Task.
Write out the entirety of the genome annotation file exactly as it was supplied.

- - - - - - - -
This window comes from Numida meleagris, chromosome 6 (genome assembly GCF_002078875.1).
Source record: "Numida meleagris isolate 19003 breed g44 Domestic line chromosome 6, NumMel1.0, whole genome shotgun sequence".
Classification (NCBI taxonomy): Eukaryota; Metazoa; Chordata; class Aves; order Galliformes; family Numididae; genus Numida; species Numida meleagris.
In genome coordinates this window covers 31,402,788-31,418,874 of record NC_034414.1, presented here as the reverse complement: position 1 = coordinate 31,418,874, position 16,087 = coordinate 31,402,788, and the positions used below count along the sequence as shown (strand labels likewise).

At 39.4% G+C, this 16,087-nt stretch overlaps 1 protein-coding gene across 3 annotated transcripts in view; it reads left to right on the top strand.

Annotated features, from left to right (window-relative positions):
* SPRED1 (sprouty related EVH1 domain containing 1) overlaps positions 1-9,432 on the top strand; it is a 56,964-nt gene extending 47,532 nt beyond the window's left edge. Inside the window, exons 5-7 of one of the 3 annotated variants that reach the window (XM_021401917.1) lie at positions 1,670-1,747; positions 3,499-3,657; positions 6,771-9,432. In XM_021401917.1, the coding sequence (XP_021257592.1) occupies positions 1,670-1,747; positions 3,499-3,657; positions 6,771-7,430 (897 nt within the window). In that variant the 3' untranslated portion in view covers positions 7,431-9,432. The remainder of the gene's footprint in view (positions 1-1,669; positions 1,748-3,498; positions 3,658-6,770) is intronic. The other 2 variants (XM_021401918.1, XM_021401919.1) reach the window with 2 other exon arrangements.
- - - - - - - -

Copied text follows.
This window comes from Numida meleagris, chromosome 6 (genome assembly GCF_002078875.1).
Source record: "Numida meleagris isolate 19003 breed g44 Domestic line chromosome 6, NumMel1.0, whole genome shotgun sequence".
Classification (NCBI taxonomy): Eukaryota; Metazoa; Chordata; class Aves; order Galliformes; family Numididae; genus Numida; species Numida meleagris.
In genome coordinates this window covers 31,402,788-31,418,874 of record NC_034414.1, presented here as the reverse complement: position 1 = coordinate 31,418,874, position 16,087 = coordinate 31,402,788, and the positions used below count along the sequence as shown (strand labels likewise).

At 39.4% G+C, this 16,087-nt stretch overlaps 1 protein-coding gene across 3 annotated transcripts in view; it reads left to right on the top strand.

Annotated features, from left to right (window-relative positions):
* SPRED1 (sprouty related EVH1 domain containing 1) overlaps positions 1-9,432 on the top strand; it is a 56,964-nt gene extending 47,532 nt beyond the window's left edge. Inside the window, exons 5-7 of one of the 3 annotated variants that reach the window (XM_021401917.1) lie at positions 1,670-1,747; positions 3,499-3,657; positions 6,771-9,432. In XM_021401917.1, the coding sequence (XP_021257592.1) occupies positions 1,670-1,747; positions 3,499-3,657; positions 6,771-7,430 (897 nt within the window). In that variant the 3' untranslated portion in view covers positions 7,431-9,432. The remainder of the gene's footprint in view (positions 1-1,669; positions 1,748-3,498; positions 3,658-6,770) is intronic. The other 2 variants (XM_021401918.1, XM_021401919.1) reach the window with 2 other exon arrangements.